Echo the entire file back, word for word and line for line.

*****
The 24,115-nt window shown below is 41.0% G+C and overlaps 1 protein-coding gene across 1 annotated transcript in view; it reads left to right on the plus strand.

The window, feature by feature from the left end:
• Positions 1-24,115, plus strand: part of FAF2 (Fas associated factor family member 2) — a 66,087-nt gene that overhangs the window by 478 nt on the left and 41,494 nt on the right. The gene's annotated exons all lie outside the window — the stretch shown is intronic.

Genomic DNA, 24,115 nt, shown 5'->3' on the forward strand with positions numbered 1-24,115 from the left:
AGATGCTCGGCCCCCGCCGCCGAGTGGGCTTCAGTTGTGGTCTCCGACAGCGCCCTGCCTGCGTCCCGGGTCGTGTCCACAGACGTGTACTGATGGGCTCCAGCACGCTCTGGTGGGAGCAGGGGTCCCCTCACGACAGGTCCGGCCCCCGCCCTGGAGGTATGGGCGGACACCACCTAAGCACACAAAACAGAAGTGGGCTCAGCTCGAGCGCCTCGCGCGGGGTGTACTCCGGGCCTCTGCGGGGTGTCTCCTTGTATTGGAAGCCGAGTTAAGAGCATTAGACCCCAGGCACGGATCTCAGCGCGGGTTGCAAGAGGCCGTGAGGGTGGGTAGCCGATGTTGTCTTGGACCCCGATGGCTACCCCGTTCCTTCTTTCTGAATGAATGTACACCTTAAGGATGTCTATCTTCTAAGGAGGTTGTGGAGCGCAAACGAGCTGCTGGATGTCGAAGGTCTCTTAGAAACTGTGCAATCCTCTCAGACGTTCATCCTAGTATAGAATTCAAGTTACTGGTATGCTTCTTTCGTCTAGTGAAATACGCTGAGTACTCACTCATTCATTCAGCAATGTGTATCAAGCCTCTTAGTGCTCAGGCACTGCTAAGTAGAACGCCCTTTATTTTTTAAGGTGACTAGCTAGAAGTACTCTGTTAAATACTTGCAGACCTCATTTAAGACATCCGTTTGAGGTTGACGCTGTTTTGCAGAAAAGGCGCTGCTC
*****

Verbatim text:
The 24,115-nt window shown below is 41.0% G+C and overlaps 1 protein-coding gene across 1 annotated transcript in view; it reads left to right on the plus strand.

The window, feature by feature from the left end:
• Positions 1-24,115, plus strand: part of FAF2 (Fas associated factor family member 2) — a 66,087-nt gene that overhangs the window by 478 nt on the left and 41,494 nt on the right. The gene's annotated exons all lie outside the window — the stretch shown is intronic.

Genomic DNA, 24,115 nt, shown 5'->3' on the forward strand with positions numbered 1-24,115 from the left:
AGATGCTCGGCCCCCGCCGCCGAGTGGGCTTCAGTTGTGGTCTCCGACAGCGCCCTGCCTGCGTCCCGGGTCGTGTCCACAGACGTGTACTGATGGGCTCCAGCACGCTCTGGTGGGAGCAGGGGTCCCCTCACGACAGGTCCGGCCCCCGCCCTGGAGGTATGGGCGGACACCACCTAAGCACACAAAACAGAAGTGGGCTCAGCTCGAGCGCCTCGCGCGGGGTGTACTCCGGGCCTCTGCGGGGTGTCTCCTTGTATTGGAAGCCGAGTTAAGAGCATTAGACCCCAGGCACGGATCTCAGCGCGGGTTGCAAGAGGCCGTGAGGGTGGGTAGCCGATGTTGTCTTGGACCCCGATGGCTACCCCGTTCCTTCTTTCTGAATGAATGTACACCTTAAGGATGTCTATCTTCTAAGGAGGTTGTGGAGCGCAAACGAGCTGCTGGATGTCGAAGGTCTCTTAGAAACTGTGCAATCCTCTCAGACGTTCATCCTAGTATAGAATTCAAGTTACTGGTATGCTTCTTTCGTCTAGTGAAATACGCTGAGTACTCACTCATTCATTCAGCAATGTGTATCAAGCCTCTTAGTGCTCAGGCACTGCTAAGTAGAACGCCCTTTATTTTTTAAGGTGACTAGCTAGAAGTACTCTGTTAAATACTTGCAGACCTCATTTAAGACATCCGTTTGAGGTTGACGCTGTTTTGCAGAAAAGGCGCTGCTC